Balle balle! British Queen to be guarded by Sikhs (Lead)

July 29th, 2009 - 8:03 pm ICT by IANS  

By Dipankar De Sarkar
London, July 29 (IANS) Two years after the British army abandoned a proposal to raise a Sikh regiment, the country’s reining monarch has got her first Sikh bodyguards.

Queen Elizabeth II, Britain’s 83-year-old sovereign, will be guarded by two turbaned and bearded men in their 20s.

The smiling photographs of Signaler Simranjit Singh, 26, and Lance Corporal Sarvjit Singh, 28, were splashed across the pages of British newspapers, shown posing with their guns inside Buckingham Palace, the Queen’s sprawling London residence.

Simranjit Singh, who serves with the 21st Signal Regiment based in Chippenham, Wiltshire, took over his royal duties in May.

He was joined later by Sarvjit Singh, who serves with the 3rd Regiment Army Air Corps based in Wattisham, Suffolk.

The two men have been allowed to keep their turbans, long hair and beards in their new jobs.

Leading members of Britain’s Sikh community welcomed the move as “long overdue”, pointing out that Queen Victoria used to have Sikh personal guards.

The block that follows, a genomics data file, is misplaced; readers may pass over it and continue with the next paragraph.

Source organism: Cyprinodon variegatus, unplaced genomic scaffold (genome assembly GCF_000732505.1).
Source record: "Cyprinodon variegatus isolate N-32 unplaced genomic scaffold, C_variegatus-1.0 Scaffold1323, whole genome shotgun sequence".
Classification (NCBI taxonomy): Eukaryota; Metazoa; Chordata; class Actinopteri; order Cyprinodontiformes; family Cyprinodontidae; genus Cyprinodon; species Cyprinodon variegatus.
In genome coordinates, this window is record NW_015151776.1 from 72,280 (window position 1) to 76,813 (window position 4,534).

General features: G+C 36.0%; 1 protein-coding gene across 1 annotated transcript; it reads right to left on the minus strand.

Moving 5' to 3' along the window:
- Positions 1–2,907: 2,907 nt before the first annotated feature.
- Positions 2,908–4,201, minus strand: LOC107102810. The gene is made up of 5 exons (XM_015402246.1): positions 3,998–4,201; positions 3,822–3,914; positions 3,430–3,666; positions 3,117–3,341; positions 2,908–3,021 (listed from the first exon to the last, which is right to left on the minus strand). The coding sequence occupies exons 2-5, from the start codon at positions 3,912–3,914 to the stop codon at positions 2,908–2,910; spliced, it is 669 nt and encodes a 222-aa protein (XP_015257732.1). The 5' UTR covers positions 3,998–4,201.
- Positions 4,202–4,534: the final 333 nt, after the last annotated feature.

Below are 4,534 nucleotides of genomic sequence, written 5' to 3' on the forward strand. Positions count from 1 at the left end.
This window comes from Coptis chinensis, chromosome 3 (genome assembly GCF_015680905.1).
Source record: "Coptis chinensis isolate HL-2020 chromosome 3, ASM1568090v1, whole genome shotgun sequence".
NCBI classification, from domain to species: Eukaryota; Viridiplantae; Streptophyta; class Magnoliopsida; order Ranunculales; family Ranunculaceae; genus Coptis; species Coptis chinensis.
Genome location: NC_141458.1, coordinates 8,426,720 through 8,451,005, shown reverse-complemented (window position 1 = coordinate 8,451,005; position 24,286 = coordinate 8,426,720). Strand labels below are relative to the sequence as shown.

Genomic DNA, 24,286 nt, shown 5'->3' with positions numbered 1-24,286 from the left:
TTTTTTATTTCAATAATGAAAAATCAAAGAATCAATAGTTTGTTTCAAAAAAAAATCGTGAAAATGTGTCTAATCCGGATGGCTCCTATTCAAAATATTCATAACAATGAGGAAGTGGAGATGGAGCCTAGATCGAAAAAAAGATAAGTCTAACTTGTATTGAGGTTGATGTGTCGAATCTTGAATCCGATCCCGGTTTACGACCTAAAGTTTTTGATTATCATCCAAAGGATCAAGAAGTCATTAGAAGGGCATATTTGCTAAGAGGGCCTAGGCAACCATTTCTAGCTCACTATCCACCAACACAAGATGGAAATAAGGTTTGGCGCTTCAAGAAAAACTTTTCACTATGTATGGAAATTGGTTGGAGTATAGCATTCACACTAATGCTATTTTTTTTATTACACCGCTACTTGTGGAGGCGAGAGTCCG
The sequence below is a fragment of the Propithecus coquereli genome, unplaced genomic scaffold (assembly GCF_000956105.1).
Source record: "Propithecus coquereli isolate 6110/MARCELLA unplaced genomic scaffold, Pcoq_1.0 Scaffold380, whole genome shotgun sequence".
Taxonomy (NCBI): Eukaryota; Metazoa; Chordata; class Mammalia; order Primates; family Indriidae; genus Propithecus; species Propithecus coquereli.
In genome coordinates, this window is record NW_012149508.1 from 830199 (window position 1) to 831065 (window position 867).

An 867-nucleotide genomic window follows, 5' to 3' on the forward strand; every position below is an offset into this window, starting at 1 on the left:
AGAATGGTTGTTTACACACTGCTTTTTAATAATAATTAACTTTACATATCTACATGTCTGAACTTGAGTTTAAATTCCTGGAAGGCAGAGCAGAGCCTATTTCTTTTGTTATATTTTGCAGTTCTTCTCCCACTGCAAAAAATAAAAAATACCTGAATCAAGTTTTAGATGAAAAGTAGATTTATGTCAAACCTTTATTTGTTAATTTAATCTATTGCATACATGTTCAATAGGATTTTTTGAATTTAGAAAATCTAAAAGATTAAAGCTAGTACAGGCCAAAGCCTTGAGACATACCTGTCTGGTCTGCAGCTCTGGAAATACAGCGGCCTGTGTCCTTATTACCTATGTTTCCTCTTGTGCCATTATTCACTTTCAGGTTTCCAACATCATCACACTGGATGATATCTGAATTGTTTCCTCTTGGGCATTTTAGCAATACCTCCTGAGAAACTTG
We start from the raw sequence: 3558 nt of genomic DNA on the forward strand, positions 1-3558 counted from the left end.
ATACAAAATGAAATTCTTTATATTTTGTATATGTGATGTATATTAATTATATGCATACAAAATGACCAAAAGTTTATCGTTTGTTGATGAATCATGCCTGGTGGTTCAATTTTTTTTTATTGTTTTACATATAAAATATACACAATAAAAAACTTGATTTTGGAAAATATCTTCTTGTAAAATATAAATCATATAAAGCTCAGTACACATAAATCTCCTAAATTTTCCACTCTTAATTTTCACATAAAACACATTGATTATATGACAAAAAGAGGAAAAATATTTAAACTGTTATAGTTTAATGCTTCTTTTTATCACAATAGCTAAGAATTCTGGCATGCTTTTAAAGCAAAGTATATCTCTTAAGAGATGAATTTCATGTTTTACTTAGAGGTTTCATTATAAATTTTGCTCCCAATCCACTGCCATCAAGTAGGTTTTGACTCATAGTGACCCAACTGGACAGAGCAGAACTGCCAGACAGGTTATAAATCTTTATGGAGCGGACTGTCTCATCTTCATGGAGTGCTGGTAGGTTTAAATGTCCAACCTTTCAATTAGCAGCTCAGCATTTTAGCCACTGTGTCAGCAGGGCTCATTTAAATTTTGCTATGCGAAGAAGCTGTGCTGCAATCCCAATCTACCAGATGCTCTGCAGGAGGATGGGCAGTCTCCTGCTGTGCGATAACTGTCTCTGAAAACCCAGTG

“I am really very pleased - there is quite a long tradition of links between the British royal family and Sikh soldiers,” said Resham Singh Sandhu, who is a deputy lord lieutenant of Leicestershire county, a royal appointment.

Sandhu, whose father won gallantry medals for services in the British army in World War I, said the number of Sikhs in the British army was steadily increasing.

“In fact, we have a Sikh, Hardit Singh Malik, who was a member of the Royal Flying Corps as far back as in 1918,” he said.

Jagjit Singh Taunque, deputy lord lieutenant of West Midlands, said: “History has been made. They are great role models for the younger generations.”

The appointment comes two years after Britain’s defence chiefs abandoned plans to raise a regiment of British Sikhs after discussions with the Commission for Racial Equality (CRE).

Sikh leaders had informed army recruitment officers that they could easily find enough volunteers to form a 700-strong regiment.

But the offer was rejected after the CRE reportedly argued that creating a Sikh regiment would be divisive and amount to “segregation”.

Many Sikh community leaders supported the idea at the time, saying it would be no different from the Scots, Welsh and Irish Guards or the Royal Gurkha Rifles.

Prince Charles, the heir apparent to the British throne, was said to have been personally interested in raising a Sikh regiment.

In February 2008, Harpreet Kaur, 23, became the first Sikh woman to join the British army.

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